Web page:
Drew Peterson Is Innocent

Drew Peterson Is Innocent!

Got your attention didn’t it? Had I been on the jury, there is no way I could have voted to convict.

Do I believe he did it?

Of course.

So why wouldn’t I vote to convict?

You see, even though I didn’t finish, I did attend Law School and there is this thing call the United States Constitution, which guarantees the individual the right to confront his accuser. Didn’t happen here.

But you say Stacy Peterson (dead and/or missing) testified through her pastor. And Kathleen Savio was also represented through hearsay evidence.

Heresy evidence is just wrong. Even though the Illinois legislature which can’t really do anything to attack the State’s real problems, passed “Drew’s Law” in 2008 specifically to enable hearsay evidence to be allowed in our state courts.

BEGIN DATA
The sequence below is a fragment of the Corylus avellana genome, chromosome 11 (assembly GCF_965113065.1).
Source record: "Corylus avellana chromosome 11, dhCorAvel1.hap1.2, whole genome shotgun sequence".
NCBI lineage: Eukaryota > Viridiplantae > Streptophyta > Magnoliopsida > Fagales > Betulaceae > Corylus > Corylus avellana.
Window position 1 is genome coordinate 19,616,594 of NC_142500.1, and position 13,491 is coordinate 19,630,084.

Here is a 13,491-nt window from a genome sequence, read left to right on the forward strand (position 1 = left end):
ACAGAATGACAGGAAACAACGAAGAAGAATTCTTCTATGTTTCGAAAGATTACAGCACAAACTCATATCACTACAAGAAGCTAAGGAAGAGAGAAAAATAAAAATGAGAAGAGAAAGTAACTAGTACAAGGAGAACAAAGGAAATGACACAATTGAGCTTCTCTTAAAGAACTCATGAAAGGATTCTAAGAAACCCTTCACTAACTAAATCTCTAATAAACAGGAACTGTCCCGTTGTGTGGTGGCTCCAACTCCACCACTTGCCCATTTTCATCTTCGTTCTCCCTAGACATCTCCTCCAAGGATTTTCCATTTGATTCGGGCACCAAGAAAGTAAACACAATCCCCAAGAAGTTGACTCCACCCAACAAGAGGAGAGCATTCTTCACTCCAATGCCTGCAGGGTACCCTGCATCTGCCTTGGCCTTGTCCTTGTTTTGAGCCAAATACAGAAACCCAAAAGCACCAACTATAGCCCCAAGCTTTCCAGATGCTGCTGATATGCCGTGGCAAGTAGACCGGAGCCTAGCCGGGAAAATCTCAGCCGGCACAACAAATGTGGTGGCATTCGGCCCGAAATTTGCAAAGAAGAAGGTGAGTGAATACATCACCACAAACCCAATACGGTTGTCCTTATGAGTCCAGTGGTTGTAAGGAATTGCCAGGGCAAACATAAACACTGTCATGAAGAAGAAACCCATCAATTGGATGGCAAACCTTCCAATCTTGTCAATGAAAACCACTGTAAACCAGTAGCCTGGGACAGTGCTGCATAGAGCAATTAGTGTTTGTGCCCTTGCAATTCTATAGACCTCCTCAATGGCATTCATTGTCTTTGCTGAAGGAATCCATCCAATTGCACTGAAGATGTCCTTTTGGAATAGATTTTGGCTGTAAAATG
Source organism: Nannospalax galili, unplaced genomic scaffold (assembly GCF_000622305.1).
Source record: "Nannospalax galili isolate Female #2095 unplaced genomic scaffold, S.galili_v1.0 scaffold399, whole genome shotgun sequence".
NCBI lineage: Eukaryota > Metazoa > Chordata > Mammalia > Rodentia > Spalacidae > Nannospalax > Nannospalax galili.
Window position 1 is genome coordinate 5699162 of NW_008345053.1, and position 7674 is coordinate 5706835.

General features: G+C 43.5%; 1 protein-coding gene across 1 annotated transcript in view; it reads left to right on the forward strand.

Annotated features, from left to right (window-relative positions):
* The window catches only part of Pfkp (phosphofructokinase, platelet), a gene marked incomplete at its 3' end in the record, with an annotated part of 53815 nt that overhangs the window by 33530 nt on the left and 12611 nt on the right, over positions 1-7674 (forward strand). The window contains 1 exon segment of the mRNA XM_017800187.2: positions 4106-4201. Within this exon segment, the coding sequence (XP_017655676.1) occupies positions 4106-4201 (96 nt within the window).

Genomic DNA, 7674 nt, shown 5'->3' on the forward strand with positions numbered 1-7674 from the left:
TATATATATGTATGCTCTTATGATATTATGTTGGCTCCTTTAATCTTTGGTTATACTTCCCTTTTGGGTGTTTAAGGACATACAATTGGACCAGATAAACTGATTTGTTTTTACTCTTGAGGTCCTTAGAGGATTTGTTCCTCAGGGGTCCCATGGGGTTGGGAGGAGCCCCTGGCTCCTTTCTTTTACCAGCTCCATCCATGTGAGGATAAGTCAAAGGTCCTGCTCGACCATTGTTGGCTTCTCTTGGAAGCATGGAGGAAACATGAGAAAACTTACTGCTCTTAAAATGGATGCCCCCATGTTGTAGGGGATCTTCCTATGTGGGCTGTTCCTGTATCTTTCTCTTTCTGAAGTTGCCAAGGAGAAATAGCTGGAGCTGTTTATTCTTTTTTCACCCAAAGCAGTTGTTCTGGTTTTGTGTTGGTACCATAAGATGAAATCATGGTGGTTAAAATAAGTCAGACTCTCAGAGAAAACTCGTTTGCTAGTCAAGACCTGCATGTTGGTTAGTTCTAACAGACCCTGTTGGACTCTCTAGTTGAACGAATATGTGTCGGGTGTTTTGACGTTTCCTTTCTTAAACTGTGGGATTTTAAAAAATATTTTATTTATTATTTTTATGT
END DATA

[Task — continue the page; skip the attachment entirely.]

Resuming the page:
Let me give you an example why hearsay is wrong as discussed at lunch Saturday. One person at our table said he heard someone else at the table had made a pledge of $10,000 to Hadassah. Someone else said she heard it was a pledge of $100. Yet I, and everyone else at the table heard him say the pledge was $10,000. We never heard the pledgee make any statement to that effect, yet according to the new Illinois Peterson Here Say Law; we could admit the higher number into evidence. We could also say we heard it was $100, no the higher figure. But in court, if asked, we would say we understood it to be $10,000.

Further, at lunch, a Rabbi stated very clearly that if someone came to him with a story about a felony that person had committed, the Rabbi would be unable to testify in court The law states comments made to an ordained religious person, in confidence, cannot be used in a court of law.